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    No bank is going to have something like 70%+ of their recruits as front office.

    A half-story is not a half-truth.
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    I would like to reiterate Knogle's word of thanks - its interesting what you have written.
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    I'd like to start by saying thank you for the interesting read. I have two questions:

    1. Approximately, at what time during the year is the deadline for applying to this Spring Week programme?

    2. Approximately, and in general, when are deadlines for summer internships in year 2 and beyond?

    Many thanks.
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    (Original post by jb_sweden)
    1. Approximately, at what time during the year is the deadline for applying to this Spring Week programme?
    Deadlines for some close in December. Latest close in March.

    2. Approximately, and in general, when are deadlines for summer internships in year 2 and beyond?
    From January to March.

    Deadlines are there to be beaten. Comprehensively beaten. Early applications are more likely to be read and appreciated.
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    Thank you President Ben!
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    Specialist Advisor
    (Original post by pogel17)
    Investment Banking

    Its true. Long hours are a prerequisite. There’s even a hotel next to the MS offices for people to stay in if they are on a tight deadline and one guy told us that he worked 3 days straight (no sleep) to finish a project.

    Interestingly MS have a Global Capital Markets division which apparently has more sociable hours than in other IBD divisions. MS are a market leader in M&A.

    To succeed here you need to be very committed and driven and have excellent people skills. This is not for people who may be academically excellent but have no social skills as a result. The plus side is that you can be given responsibility from an early age and make a real contribution to deals after maybe only a year or so.
    The banking industry loves work experience. Companies in this sector offer hundreds of placement, internship and insight scheme jobs for students each year. But what are the real benefits of these programmes?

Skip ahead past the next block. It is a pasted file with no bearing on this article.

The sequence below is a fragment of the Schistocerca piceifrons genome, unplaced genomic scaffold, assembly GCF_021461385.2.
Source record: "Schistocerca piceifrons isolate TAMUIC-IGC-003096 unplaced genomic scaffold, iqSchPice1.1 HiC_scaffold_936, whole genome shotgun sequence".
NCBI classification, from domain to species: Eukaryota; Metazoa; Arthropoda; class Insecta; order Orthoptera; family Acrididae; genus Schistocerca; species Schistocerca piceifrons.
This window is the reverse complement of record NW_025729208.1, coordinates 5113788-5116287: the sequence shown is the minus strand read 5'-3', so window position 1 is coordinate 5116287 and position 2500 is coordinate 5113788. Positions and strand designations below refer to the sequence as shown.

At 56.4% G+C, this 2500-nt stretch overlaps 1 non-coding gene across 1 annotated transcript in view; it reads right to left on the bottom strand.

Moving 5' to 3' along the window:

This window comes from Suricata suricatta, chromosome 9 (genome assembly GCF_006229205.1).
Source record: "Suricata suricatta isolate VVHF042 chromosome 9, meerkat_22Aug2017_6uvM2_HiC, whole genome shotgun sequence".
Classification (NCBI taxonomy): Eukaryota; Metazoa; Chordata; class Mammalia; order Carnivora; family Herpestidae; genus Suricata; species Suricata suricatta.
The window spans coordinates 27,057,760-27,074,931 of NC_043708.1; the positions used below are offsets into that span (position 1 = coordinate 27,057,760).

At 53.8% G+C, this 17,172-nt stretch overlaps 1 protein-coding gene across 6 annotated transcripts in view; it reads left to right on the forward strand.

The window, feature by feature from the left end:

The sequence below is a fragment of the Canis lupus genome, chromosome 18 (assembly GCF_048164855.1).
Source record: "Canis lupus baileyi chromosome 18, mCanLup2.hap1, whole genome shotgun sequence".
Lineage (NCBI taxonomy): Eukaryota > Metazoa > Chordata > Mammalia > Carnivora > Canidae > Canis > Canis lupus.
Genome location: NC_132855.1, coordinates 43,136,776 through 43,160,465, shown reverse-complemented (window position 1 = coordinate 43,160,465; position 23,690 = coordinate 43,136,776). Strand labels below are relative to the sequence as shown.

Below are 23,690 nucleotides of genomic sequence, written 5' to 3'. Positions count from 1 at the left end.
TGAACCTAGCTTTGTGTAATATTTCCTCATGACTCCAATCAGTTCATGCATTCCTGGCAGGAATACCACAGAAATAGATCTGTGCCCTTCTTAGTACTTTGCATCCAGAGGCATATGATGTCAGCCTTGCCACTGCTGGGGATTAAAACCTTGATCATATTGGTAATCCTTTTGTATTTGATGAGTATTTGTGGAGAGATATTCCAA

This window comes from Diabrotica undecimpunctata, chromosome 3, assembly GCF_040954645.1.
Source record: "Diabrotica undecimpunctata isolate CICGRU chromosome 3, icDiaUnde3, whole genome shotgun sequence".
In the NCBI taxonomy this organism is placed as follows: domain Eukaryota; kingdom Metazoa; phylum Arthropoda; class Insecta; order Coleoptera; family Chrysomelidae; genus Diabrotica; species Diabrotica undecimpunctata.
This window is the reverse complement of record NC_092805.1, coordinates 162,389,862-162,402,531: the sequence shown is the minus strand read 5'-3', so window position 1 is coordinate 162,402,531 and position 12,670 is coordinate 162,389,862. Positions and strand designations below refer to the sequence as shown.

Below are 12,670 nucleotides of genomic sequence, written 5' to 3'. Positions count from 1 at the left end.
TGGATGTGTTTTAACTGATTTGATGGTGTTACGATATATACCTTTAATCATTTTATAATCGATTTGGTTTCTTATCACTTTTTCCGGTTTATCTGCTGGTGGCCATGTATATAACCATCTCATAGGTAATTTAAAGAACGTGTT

A student job in the industry gives you the chance to see first-hand what it's like to work in a sector that monitors countless financial transactions and the movement of billions of pounds every day.

    Banks are huge institutions, so there's room for you to move around, experience working in different departments, take on different responsibilities and work in an environment where there's room to grow.

    Many of these banking programmes are designed for undergraduates who need to undertake work experience during their university degree – therefore they offer training and exposure to real-world business tasks.

    You'll get the chance to work with banking professionals and learn from them, seeing first-hand what skills are needed to thrive in this industry.

    Many banks' placements and internships are designed to sound out talented students like you who may well be able to progress to become part of the company's graduate scheme.

    You'll get invaluable feedback from senior team members and managers and advice on how to develop your own skills and perform well in the future.

    There are loads of great reasons above why banking placements, internships and insight schemes are beneficial for your development.

    Find out more about banking internships and work experience programmes here.